National Priorities Project
nominated for 2014 Nobel Peace Prize
We are the people's guide to the federal budget.
In 2014, NPP was nominated for the Nobel Peace Prize in recognition of our pioneering work to track federal spending on the military and promote a U.S. federal budget that represents Americans' priorities, including funding for people's issues such as inequality, unemployment, education, health and the need to build a green economy.
National Priorities Project is the only nonprofit, non-partisan federal budget research organization in the nation with the mission to make the federal budget accessible to the American public. We believe that everyone can and should understand and participate in critical debates about federal spending and revenue. Our team takes a complex federal budgeting process and cracks it open for ordinary folks – providing the information, tools, and motivation necessary to catalyze strategic citizen action around fiscal issues that affect us all.
NPP envisions a nation where all Americans understand the federal budget choices made by our lawmakers – and where all people, as well as public-serving community and national organizations, have the power and inclination to influence our nation's revenue and spending decisions.
Unlike other think tanks and watch-dog groups that focus solely on providing information, NPP turns knowledge into action to build a powerful movement toward positive social change. First, we provide real-life context by localizing and personalizing federal budget data, illustrating the ways in which the federal budget affects all Americans. At the same time, we foster a growing sense of agency by helping people understand how they can influence budget decisions and by demystifying federal legislative complexities. Finally, NPP makes information actionable by facilitating data-boosted advocacy and engagement in political debate around budget issues.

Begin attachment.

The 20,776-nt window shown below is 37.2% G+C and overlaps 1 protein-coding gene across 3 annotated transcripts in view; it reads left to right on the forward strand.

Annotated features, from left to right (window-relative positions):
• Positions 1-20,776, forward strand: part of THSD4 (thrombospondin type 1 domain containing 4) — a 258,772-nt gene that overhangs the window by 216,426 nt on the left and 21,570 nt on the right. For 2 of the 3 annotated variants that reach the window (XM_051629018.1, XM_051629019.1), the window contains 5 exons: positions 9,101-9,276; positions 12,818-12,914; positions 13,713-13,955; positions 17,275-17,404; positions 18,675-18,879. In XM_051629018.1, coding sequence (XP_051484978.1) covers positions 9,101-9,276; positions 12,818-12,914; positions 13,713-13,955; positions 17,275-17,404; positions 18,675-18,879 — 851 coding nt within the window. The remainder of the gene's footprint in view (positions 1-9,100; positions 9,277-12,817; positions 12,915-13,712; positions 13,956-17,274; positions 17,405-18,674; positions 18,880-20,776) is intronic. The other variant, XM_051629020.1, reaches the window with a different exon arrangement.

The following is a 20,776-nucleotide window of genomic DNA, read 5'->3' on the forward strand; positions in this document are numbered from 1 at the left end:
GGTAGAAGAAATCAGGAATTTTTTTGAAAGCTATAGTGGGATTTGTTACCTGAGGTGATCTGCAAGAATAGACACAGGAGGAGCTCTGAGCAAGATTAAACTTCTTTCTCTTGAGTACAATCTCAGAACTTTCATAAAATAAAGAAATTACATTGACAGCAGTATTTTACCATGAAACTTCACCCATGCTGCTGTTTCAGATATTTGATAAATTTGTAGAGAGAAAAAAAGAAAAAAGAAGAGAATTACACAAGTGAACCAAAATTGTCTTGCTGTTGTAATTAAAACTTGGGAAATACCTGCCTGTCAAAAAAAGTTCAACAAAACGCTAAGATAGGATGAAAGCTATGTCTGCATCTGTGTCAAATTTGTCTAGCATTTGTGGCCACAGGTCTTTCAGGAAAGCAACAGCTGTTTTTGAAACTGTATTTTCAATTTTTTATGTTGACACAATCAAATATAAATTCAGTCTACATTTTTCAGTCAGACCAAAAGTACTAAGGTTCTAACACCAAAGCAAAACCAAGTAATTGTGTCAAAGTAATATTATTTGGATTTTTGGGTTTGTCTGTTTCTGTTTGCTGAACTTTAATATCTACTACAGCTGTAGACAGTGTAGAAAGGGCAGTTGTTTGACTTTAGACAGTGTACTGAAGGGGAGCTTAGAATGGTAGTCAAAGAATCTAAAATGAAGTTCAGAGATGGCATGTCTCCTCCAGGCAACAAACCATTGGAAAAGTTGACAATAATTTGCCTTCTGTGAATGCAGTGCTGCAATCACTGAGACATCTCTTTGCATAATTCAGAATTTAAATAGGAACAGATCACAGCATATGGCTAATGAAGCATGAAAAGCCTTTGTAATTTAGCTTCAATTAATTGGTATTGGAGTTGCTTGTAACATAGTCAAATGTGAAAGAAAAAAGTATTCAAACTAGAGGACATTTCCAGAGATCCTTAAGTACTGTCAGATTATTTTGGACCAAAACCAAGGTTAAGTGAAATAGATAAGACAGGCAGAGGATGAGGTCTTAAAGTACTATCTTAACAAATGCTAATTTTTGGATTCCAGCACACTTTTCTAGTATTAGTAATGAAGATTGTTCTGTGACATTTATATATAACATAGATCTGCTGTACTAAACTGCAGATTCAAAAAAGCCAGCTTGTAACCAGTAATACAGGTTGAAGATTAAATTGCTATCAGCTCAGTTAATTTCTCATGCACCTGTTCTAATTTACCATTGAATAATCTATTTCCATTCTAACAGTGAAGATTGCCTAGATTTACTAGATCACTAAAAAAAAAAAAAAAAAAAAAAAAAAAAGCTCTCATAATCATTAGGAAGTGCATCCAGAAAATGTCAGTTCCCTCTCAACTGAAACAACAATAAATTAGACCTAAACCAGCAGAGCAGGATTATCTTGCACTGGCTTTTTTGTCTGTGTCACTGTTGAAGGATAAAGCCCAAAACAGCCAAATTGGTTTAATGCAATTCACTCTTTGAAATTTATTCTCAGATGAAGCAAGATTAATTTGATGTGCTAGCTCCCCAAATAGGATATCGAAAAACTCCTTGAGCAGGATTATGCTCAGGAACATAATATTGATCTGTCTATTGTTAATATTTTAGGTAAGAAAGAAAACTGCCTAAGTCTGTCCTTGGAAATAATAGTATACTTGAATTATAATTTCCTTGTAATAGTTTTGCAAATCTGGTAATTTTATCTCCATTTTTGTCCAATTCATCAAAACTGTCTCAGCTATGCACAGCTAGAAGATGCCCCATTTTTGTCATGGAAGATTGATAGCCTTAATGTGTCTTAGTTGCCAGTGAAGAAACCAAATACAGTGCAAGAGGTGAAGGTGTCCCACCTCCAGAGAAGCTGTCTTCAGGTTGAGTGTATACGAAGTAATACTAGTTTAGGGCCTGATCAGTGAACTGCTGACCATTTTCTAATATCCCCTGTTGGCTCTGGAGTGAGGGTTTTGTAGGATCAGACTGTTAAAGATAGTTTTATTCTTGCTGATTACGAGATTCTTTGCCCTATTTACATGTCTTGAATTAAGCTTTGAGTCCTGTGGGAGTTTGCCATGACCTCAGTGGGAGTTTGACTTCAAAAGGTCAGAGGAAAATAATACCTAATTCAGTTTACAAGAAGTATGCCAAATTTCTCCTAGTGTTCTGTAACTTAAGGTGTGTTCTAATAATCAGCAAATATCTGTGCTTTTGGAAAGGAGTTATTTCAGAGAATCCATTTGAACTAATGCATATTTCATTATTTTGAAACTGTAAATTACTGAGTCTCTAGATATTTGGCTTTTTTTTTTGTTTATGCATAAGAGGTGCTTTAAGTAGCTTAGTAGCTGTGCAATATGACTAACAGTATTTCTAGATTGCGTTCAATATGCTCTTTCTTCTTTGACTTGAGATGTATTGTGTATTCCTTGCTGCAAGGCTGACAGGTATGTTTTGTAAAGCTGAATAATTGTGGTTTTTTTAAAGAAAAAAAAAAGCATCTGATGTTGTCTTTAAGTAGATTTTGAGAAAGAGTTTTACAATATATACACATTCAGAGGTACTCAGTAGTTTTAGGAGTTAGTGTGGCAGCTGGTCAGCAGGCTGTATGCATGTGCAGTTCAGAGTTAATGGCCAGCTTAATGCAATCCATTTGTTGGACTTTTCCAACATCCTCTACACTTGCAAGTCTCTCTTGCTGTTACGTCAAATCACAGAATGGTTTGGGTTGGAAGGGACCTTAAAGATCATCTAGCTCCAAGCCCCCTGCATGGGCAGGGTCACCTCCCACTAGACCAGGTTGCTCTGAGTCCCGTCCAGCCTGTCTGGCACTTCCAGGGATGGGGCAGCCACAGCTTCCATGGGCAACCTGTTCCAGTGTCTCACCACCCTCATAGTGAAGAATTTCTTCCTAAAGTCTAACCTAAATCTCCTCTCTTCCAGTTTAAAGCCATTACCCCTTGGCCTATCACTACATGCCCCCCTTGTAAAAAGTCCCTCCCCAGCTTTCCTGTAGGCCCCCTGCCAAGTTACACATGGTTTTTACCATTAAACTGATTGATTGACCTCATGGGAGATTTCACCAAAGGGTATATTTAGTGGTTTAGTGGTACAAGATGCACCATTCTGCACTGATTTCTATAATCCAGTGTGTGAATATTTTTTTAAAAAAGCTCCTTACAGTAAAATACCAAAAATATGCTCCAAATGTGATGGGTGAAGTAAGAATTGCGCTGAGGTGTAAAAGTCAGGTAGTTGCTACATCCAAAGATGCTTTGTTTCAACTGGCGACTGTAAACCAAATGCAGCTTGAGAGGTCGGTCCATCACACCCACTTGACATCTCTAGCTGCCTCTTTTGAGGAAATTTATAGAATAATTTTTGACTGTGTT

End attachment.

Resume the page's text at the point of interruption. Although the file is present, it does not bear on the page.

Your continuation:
NPP's story started in 1983, when four friends from Springfield, MA, dug into dusty federal budget tomes at a local university library in a quest to save their city from economic ruin. They needed to understand why so many vital social programs were closing.
What they found stunned them. During the first two Cold War-focused years of the Reagan Administration, federal funds for cities like Springfield plummeted – and local economies, jobs, schools, and public health suffered.
Led by National Priorities Project founder, Greg Speeter, the friends set out to change these destructive and misguided budget priorities. Armed with irrefutable data directly from our nation's budget, they convinced their U.S. Representative, Silvio Conte (R), then the ranking member of the House Appropriations Committee, to change his stance on federal spending.
Emboldened by this experience, Greg formulated a radical vision: a federal budget by and for the people – with spending priorities that reflect the interests of all Americans. NPP still operates under the very same moral imperative that inspired Greg, with a healthy mixture of urgency, impatience, and unwavering faith in the absolute necessity of our efforts.